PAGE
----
How To Perform CPR?

Cardiopulmonary Resuscitation (CPR) is a life-saving technique used when someone's heartbeat or breathing has stopped. Knowing how to perform CPR correctly can significantly improve a person's chances of survival. Here's a step-by-step guide on how to perform CPR on an adult, child, or infant:

Note: Before attempting CPR, ensure your safety and the safety of the victim. If the victim is responsive and breathing normally, do not perform CPR. Instead, call for professional medical help if needed.

CPR for Adults and Adolescents (Puberty and Older):

Step 1: Assess the Situation

Before initiating CPR, make sure the environment is safe for both you and the victim. Look for any potential dangers, such as traffic, fire, or electrical hazards, and address them if possible.

Step 2: Check for Responsiveness

Gently tap the victim's shoulder and shout loudly, "Are you okay?" Look for any signs of responsiveness, such as movement, breathing, or vocalization. If the victim does not respond and is unresponsive, proceed to the next steps.

Step 3: Call for Help

If you are alone, call 911 (or your local emergency number) immediately. If others are present, instruct someone to call 911 while you begin CPR.

Step 4: Check for Breathing

Kneel beside the victim and check for breathing. Place your ear near their mouth and nose while looking at their chest. Look, listen, and feel for breathing for no more than 10 seconds. If the victim is not breathing or only gasping, proceed to CPR.

Step 5: Chest Compressions

Begin chest compressions by following these steps:

  1. Position the victim on their back on a firm surface.
  2. Place the heel of one hand on the center of the victim's chest, just below the nipple line. Place your other hand on top of the first hand, fingers interlocked.
  3. Position yourself with your shoulders directly over your hands and keep your arms straight.
  4. Use your upper body weight to compress the chest downward. Push hard and fast, aiming for a compression depth of at least 2 inches (5 centimeters). Allow the chest to fully recoil between compressions.
  5. Perform chest compressions at a rate of 100-120 compressions per minute. You can use the rhythm of the song "Stayin' Alive" by the Bee Gees as a guideline for the correct pace.
  6. Continue chest compressions without interruptions until professional help arrives, an automated external defibrillator (AED) becomes available, the victim shows signs of life (such as breathing), or you become too fatigued to continue.

Step 6: Rescue Breaths (If Trained)

If you are trained in CPR and comfortable giving rescue breaths, you can combine chest compressions with rescue breaths. Here's how:

  1. After every 30 chest compressions, open the victim's airway using the head-tilt, chin-lift method. Tilt the head back slightly to open the airway.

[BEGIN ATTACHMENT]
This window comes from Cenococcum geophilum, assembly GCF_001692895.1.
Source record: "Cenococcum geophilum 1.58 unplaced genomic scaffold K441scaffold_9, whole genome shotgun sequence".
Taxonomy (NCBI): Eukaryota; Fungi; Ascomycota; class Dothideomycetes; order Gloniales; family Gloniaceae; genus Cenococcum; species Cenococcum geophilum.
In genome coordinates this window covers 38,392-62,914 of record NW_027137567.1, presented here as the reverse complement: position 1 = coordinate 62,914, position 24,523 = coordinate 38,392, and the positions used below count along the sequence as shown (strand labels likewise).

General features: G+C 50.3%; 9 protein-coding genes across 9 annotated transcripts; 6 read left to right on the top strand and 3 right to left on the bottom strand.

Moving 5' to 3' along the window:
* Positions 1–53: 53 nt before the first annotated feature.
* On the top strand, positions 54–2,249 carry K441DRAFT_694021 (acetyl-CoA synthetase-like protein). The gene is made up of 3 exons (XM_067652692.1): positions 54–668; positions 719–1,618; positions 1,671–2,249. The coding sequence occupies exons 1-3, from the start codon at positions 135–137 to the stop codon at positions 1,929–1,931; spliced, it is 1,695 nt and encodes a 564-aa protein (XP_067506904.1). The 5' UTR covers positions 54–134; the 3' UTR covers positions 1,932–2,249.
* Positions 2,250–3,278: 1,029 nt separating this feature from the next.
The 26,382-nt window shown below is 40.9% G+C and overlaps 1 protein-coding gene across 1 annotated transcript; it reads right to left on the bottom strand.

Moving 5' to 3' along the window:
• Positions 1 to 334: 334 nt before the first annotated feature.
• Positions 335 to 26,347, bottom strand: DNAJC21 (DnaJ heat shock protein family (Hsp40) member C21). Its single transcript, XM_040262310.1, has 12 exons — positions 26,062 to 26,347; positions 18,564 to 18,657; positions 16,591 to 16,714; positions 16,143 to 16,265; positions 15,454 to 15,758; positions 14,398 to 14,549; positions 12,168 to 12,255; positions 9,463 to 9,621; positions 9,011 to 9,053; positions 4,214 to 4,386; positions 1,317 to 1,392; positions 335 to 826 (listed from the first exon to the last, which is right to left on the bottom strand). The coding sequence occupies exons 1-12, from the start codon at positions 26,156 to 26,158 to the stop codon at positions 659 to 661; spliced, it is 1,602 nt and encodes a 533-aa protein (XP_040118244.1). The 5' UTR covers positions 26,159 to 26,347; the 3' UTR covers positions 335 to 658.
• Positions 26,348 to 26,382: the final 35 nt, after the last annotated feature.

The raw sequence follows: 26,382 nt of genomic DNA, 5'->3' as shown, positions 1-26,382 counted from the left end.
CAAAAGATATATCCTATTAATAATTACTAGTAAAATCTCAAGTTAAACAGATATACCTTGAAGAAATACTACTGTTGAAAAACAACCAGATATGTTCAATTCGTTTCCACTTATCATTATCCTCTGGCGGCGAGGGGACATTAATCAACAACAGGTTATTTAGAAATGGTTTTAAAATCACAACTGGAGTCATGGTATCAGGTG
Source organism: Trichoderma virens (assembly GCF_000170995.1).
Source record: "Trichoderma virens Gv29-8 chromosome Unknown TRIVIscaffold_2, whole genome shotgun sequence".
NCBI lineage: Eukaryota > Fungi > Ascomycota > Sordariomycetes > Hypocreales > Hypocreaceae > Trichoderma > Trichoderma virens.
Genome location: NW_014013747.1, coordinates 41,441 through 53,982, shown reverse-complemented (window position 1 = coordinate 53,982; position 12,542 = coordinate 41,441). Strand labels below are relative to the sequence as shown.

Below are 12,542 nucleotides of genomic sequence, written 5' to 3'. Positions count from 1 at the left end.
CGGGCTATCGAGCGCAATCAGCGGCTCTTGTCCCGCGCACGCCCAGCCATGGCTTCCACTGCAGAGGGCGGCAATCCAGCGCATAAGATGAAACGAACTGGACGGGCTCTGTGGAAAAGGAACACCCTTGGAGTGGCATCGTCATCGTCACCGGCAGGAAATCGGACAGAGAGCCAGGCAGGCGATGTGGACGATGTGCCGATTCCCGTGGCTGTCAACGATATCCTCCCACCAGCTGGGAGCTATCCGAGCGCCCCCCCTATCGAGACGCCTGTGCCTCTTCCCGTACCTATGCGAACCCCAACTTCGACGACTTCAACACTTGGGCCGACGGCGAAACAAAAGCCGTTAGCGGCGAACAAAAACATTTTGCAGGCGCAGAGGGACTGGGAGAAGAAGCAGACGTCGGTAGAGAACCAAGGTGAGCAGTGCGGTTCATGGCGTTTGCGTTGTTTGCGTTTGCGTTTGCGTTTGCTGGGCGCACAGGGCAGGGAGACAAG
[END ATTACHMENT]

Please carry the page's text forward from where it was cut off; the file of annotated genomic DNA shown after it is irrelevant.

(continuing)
2. Pinch the victim's nose shut with your fingers, and cover their mouth with yours, creating an airtight seal.
  3. Give two rescue breaths, each lasting about 1 second and making the chest rise visibly.
  4. Resume chest compressions immediately after giving rescue breaths.

Continue this cycle of 30 chest compressions followed by 2 rescue breaths until professional help arrives, an AED becomes available, the victim shows signs of life, or you become too fatigued to continue.

CPR for Children (1 Year to Puberty):

The steps for CPR on children are similar to those for adults but with some differences in compression depth and rescue breaths:

  • Compression Depth: For children, compress the chest to a depth of about 2 inches (5 centimeters).
  • Rescue Breaths: Give two rescue breaths after every 30 chest compressions.

CPR for Infants (Up to 1 Year):

Performing CPR on infants requires special care due to their small size. Follow these steps:

  • Compression Depth: For infants, compress the chest to a depth of about 1.5 inches (4 centimeters).
  • Rescue Breaths: Give two gentle puffs of air into the infant's mouth and nose after every 30 chest compressions. Ensure that the breaths are just enough to make the infant's chest rise.

Using an Automated External Defibrillator (AED)

If an AED is available, follow the instructions provided with the device. AEDs are designed to analyze the victim's heart rhythm and, if necessary, deliver an electric shock (defibrillation) to restore a normal heart rhythm. Resume CPR immediately after using the AED as directed.

Conclusion

Knowing how to perform CPR is a vital skill that can save lives in emergencies. By following these step-by-step instructions and receiving proper CPR training and certification, you can confidently provide assistance in critical situations. Regularly refreshing your CPR skills through training and certification courses ensures that you remain prepared to respond effectively in life-threatening situations.

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